Robin Prior
Visiting Professorial Fellow
University of Adelaide

Professor Robin Prior is Visiting Professorial Fellow at the University of Adelaide. He was Head of the School of History from 1998 to 2004, and Foundation Head of the School of Humanities and Social Sciences from 2004 to 2007, at the University of New South Wales, Australian Defence Force Academy, where he taught modern history for 22 years. He has published widely on the First World War, including six acclaimed books: Command on the Western Front: the military career of General Sir Henry Rawlinson 1914–1918 (published in 1992); Passchendaele: the untold story (1996); The Somme (2005), and an illustrated history, The First World War (1999), all with Professor Trevor Wilson. Robin was an editor and a major contributor to The Oxford Companion to Australian Military History (1995, second edition 2008); and a contributor to the three-volume Cambridge History of the First World War, edited by Jay Winter (2014). His most recent books are Gallipoli: the end of the myth (2009), and When Britain saved the west: the story of 1940 (Yale University Press, 2015). He is currently working on a book on Britain in two World Wars.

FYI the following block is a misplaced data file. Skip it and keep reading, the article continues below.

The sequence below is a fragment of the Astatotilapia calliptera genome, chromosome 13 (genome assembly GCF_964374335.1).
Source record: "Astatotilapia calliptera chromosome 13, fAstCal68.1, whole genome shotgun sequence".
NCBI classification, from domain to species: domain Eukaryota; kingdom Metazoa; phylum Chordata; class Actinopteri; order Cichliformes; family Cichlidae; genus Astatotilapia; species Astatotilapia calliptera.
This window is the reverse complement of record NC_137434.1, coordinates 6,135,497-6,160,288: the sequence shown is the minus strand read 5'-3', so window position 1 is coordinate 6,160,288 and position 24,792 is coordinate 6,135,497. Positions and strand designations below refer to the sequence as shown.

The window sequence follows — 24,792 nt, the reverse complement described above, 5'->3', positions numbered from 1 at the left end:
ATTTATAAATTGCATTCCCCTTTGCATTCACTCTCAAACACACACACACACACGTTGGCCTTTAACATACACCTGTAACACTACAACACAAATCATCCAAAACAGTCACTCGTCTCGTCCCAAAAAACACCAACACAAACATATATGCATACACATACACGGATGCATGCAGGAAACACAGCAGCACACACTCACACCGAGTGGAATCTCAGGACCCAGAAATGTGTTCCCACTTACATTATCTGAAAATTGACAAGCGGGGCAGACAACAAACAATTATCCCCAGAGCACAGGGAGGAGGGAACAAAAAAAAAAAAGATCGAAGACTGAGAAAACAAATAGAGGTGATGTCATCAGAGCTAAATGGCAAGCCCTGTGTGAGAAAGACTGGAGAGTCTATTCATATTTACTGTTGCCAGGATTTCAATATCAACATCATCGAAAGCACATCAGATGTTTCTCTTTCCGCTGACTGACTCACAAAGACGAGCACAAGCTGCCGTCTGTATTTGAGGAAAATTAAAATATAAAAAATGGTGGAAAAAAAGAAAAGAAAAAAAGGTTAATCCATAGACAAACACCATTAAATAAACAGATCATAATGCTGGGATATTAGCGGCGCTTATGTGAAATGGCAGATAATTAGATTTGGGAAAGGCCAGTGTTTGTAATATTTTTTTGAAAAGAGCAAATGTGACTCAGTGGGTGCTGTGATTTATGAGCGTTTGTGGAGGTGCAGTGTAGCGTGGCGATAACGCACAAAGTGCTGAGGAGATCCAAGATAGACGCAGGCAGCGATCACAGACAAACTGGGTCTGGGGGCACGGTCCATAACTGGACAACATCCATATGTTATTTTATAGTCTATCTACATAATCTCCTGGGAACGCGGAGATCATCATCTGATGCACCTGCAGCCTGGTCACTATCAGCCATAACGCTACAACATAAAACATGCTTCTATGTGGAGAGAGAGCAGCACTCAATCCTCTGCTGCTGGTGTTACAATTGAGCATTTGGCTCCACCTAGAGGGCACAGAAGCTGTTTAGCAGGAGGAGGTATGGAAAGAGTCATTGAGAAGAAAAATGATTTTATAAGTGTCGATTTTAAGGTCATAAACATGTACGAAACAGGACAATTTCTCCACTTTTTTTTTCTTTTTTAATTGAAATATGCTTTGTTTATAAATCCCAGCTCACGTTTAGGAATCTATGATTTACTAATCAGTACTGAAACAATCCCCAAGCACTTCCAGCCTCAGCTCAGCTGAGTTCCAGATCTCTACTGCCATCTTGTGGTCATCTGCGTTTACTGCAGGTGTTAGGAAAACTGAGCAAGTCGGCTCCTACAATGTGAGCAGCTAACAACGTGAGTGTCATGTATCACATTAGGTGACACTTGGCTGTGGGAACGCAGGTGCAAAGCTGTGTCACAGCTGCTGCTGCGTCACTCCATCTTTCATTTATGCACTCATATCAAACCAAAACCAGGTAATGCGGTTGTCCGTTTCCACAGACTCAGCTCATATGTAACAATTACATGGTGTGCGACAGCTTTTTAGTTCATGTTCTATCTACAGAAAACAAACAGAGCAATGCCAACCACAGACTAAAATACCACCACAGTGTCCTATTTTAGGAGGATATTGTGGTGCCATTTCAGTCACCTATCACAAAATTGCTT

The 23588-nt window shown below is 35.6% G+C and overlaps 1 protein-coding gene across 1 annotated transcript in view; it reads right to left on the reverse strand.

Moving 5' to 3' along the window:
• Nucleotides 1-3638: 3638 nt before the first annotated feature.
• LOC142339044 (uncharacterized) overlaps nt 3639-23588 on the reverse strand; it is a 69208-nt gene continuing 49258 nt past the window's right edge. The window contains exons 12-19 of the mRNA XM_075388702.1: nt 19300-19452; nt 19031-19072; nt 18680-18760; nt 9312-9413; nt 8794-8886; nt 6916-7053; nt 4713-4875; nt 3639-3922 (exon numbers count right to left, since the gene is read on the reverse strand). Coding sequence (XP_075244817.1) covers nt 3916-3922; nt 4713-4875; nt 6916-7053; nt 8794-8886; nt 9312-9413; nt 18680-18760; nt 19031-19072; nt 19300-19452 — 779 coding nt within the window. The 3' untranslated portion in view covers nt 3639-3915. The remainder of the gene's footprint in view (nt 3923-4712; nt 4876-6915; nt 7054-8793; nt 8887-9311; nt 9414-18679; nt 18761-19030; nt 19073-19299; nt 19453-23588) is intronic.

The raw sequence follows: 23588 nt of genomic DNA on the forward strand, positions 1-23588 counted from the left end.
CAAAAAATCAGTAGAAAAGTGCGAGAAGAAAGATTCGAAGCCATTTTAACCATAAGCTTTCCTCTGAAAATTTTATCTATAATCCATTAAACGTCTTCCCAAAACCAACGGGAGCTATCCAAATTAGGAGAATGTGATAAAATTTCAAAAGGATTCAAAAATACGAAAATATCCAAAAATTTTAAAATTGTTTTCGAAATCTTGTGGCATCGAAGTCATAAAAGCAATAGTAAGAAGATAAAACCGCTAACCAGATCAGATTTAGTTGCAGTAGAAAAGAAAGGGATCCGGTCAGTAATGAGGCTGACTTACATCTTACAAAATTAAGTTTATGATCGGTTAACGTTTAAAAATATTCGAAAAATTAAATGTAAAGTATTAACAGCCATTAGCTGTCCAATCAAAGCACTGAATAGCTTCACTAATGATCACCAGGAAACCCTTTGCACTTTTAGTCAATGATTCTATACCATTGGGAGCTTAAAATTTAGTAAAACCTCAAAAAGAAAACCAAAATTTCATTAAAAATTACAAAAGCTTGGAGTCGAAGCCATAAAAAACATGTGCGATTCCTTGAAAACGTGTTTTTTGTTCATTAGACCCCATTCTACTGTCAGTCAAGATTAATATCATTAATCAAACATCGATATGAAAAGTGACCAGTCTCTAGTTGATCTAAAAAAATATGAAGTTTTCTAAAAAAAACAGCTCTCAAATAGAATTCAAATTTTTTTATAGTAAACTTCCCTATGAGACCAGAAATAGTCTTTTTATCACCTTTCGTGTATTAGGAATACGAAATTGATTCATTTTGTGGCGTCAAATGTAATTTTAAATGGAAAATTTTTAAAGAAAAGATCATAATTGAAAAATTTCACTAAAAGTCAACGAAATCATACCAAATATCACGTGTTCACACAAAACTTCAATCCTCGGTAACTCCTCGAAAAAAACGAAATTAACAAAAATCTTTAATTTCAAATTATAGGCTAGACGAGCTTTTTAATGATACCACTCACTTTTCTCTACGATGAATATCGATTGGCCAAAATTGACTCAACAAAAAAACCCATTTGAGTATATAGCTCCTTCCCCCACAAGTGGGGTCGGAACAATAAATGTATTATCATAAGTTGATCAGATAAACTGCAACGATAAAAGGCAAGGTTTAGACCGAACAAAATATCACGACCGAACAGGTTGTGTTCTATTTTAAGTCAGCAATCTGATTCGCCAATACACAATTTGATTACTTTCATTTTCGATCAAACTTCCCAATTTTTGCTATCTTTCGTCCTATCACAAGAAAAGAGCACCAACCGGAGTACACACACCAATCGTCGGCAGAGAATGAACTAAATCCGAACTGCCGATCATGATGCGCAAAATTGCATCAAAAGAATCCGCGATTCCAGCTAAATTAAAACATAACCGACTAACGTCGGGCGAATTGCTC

Aaron Pegram
Senior Historian
Australian War Memorial, Canberra